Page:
Then two books on living through revolution; Charlotte Hobson’s The Vanishing Futurist, about a British nanny in an upper middle class Russian family about to be blown apart by 1917, and Hilary Mantel’s A Place of Greater Safety. I’ll leave the Mantel to the side – I’m not sure I will finish it. It does something I don’t think would be ‘allowed’ now, chopping between different figures in the French Revolution and leaving key intervening life events unmentioned, to the point where it’s difficult to fathom who they are and why they do what they do. (I suppose there’s a place for anglo-literalism, after all.) And at over eight hundred pages. I like the day to day sense that no one really knows what’s going on, even those trying to grasp mass unrest and liberal-ish institutional reform by the horns and ride them all the way to a revolution. Charlotte Hobson’s book feels deeply researched and felt – and perhaps an ordeal to have produced – but fast-moving, emotionally credible, sometimes mysterious and always pressing forward. Her protagonist is fully believable even as she transforms from a Charlotte Bronte type – the steel-spined blue-stocking abroad who’ll blast through social convention for love – to someone buffeted but also freed by the forces of history. The Vanishing Futurist is about that wild, utopian moment in a revolution when it seems like everything can change, that our basic way of living can be rewritten, and how free love always seems to settle quickly into sexual exploitation.

This was also a year of forgetting (my second dose of covid in 2022 has not helped my brain). I forgot I’d read Mandel’s Sea of Tranquility, and bought it again, then read it again in thorough enjoyment but also worried for my memory. This was a year in which I finished my PhD (hurray!), whose nonfiction component was about the discontinuities of past and present selves, so it was fitting, if alarming, to carry within me a perfectly silent nested self who’d already read Sea of Tranquility, but hadn’t thought to pipe up the second time in two years that I brought a copy to the counter. Also, apparently, in September I re-read Mansfield Park, something I’d completely forgotten until I read my book diary for this post, even though I wrote about it in my October newsletter.Yikes. This time round I was horrified by the pincer movement Fanny is trapped in by the combined bullying of her lover, uncle and cousin, when she first repels Henry Crawford’s proposal. On previous readings in my thirties I remember feeling torn about whether Fanny should redeem Crawford. Twenty years later, he doesn’t remotely seem someone who could have made her happy. Then again, neither does Edmund. At least Fanny has a decent brother.

Very very finally, speaking of decent brothers! The first book I finished this year was a carefully meted out re-read of a most beautiful first edition of Angela Carter’s Nights at the Circus, given to me by Henry on a significant birthday in 2022. When I first read Angela Carter in my twenties, I remember zipping through for What Happens. I’m still interested in that, but now found myself delighted and sometimes even giddy at the people, scenes, textures, voices, the Very Very Muchness of it all. My God, she really was something.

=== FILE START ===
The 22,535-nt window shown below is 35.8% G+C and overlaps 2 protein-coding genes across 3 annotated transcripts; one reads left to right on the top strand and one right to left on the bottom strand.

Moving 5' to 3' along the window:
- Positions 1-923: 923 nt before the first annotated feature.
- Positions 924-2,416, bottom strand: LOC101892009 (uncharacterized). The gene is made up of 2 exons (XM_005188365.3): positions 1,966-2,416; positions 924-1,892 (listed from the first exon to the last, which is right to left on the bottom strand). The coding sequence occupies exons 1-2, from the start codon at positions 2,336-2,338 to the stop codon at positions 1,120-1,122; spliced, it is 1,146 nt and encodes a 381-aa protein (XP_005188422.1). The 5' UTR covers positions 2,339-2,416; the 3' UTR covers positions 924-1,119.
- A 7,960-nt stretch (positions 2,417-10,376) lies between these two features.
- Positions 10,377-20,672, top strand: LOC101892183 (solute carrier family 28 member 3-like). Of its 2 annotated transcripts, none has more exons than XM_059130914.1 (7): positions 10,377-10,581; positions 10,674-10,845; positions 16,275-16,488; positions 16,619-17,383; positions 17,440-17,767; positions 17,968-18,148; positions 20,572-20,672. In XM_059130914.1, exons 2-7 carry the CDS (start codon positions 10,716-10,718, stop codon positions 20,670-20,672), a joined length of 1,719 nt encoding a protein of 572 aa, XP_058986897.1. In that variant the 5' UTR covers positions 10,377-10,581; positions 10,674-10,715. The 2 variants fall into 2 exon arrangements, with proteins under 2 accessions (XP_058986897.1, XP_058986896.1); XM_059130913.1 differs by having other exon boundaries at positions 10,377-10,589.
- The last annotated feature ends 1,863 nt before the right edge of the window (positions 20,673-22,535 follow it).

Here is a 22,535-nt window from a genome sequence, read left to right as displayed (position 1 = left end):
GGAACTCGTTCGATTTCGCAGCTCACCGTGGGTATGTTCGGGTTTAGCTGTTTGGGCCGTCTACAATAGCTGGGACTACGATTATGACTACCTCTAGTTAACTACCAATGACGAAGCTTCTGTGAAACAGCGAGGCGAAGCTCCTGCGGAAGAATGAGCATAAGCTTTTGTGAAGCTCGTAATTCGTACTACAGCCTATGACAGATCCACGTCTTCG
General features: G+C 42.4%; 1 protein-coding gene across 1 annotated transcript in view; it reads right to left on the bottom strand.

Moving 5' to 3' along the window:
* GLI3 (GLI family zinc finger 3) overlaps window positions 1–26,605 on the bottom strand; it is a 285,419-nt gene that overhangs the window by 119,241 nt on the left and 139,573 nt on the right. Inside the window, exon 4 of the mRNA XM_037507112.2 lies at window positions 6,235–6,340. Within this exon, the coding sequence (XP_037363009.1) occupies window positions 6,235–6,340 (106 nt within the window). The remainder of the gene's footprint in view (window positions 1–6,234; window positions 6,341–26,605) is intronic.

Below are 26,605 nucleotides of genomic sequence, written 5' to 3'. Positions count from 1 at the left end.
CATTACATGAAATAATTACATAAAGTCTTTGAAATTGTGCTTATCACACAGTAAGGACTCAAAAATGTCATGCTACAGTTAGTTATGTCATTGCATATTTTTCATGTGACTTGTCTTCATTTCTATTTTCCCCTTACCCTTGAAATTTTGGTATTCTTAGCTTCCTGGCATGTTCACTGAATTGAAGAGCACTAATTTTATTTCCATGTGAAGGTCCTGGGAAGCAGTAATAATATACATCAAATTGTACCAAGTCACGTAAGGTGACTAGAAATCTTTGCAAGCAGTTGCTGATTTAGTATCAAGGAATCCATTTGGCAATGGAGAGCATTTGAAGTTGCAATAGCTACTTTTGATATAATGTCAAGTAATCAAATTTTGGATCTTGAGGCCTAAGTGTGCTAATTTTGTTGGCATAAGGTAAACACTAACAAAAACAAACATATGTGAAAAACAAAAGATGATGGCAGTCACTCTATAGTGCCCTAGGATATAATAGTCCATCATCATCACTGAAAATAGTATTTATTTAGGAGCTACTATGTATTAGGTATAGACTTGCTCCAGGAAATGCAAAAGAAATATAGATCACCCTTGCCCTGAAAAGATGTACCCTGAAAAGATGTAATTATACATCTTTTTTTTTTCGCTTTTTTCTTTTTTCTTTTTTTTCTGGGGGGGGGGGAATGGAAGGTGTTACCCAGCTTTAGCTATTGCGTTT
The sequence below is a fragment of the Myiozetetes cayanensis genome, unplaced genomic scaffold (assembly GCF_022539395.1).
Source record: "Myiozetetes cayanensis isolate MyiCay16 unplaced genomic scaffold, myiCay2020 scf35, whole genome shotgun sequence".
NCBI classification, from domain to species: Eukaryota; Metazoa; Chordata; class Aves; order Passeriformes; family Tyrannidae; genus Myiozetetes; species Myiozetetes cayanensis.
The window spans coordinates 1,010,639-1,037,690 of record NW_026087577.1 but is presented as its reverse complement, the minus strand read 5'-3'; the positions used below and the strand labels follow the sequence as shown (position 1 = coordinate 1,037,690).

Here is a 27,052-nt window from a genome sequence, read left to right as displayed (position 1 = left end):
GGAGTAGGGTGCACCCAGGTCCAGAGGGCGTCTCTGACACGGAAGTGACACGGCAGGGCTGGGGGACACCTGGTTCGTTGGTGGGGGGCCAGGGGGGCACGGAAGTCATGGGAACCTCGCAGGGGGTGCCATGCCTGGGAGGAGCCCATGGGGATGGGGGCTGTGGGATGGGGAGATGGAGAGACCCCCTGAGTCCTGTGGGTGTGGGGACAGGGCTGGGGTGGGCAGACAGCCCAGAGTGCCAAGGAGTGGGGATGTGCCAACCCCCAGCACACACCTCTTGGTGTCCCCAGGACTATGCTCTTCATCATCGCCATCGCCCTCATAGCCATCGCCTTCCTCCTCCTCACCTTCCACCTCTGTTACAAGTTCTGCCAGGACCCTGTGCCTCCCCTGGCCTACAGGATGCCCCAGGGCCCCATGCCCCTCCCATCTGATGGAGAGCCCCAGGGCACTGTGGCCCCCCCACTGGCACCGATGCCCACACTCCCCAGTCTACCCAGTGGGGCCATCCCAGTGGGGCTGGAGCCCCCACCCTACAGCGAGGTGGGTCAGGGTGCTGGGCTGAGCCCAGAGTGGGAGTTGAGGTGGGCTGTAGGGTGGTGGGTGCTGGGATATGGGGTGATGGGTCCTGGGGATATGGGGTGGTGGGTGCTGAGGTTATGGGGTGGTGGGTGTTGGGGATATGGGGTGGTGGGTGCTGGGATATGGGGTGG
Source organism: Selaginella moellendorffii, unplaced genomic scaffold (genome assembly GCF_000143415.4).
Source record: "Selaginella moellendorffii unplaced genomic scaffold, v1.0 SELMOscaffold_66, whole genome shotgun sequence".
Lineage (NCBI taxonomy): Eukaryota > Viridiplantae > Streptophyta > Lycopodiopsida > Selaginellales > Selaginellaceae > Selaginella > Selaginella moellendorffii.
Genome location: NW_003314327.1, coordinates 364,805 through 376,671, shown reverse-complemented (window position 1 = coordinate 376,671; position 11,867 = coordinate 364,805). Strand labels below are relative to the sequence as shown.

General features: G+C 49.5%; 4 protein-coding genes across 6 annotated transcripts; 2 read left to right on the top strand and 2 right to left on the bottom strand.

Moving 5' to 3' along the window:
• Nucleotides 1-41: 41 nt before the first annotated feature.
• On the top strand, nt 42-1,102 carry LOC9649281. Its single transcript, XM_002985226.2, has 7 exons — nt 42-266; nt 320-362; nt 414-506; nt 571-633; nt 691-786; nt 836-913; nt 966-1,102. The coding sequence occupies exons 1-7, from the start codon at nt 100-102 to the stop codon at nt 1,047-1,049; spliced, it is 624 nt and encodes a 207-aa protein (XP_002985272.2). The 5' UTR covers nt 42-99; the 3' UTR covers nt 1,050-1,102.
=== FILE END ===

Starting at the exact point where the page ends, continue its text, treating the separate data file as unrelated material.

What were your novels (or other books) of 2023? And any revealing re-reads / reassessments of your younger self’s impressions?



laurent sauve 12.15.23 at 2:48 pm

Thanks for the book reviews, it is always a pleasure to discover new authors.


Seekonk 12.15.23 at 7:55 pm

It’s not a novel or particularly short (350 pp), but I recommend Naomi Klein’s Doppelganger: A Trip into the Mirror World, which arose from her experience, at first amusing then increasingly exasperating, of constantly being mistaken for conspiracy theorist Naomi Wolf. Klein explores the online era: brands, alter ego, second selves, presence, likes, follows, mentions, the attention economy. “There is an intimate relationship between our overinflated selves and our under-cared-for planet.” She’s hopeful, finding promise in the unconventional union organizing at Amazon and Starbucks. Her prose is lively and accessible, informed by her regular interactions with the social media denizens who are her University of British Columbia students.

(Thank you for alerting me to Francis Spufford’s Cahokia Jazz. I really appreciated his Red Plenty.)


Doug K 12.15.23 at 9:24 pm

thanks Maria, I love to read your book reviews..
” I like how first novels show the driving concerns and the craft-learning cracks that authors smooth over as they go along. ”
exactly so.. I read the Dalziel and Pascoe series start to finish this year, re-read the Maturin/Aubrey series every few years, it’s an extra dimension to watch how the novelist grows and changes.

Reginald Hill was a novelist I’d not read until this year, now have read most of his novels, all well crafted and told.

Katherine Arden, Bear and Nightingale, medieval Russian folk creatures and Christian Eastern Orthodoxy and a hero’s tale from another angle. Solidly researched and well told. Eastern Orthodoxy has a lot of space for mysticism which fits in well with those Russian solitudes.

Emily Tesh, Some Desperate Glory.
It started out as your basic scifi military fantasy then went sideways into much more interesting and complex stories. In particular the time travel seemed to me emotionally realistic and I loved that it didn’t get bogged down in the usual tedious paradoxes.
It’s hard to read scifi with other habitable planets though. That’s a future I used to believe in, and I’m sad to have lost it. Now we have a different future with our own planet heading into a dystopian story..


Chris Bertram 12.16.23 at 4:10 pm

I’ve read a respectable number of novels this year, but very few recent ones (Balzac and Céline). Of the recent ones I did get to, I wrote about Gospodinov’s Time Shelter here on CT and I’ve just finished Zadie Smith’s The Fraud. Both recommended. Smith is witty, well-observed and consistently interesting. I also read Kingsolver’s Demon Copperhead which I was somewhat hesitant to do because of all the fanfare, but its retelling of Dickens for the opioid crisis in Appalachia was actually very good. Kempowski’s An Ordinary Youth also recommended, as is anything by Pierre Lemaitre (I’ve read the interwar trilogy in French, and I’m planning the postwar tetraology (?) for next year). I also loved reading Despentes Vernon Subutex, but what I’ve seen of the English translation I didn’t much like.


John Q 12.17.23 at 9:44 am

I just finished Cahokia Jazz: I bought it as soon as I knew about it, as I would anything by Francis Spufford. I’ll wait for your review before saying anything more.

And that’s about the only new novel I managed for 2023. Hopefully my semi-retirement will give me more time.

Comments on this entry are closed.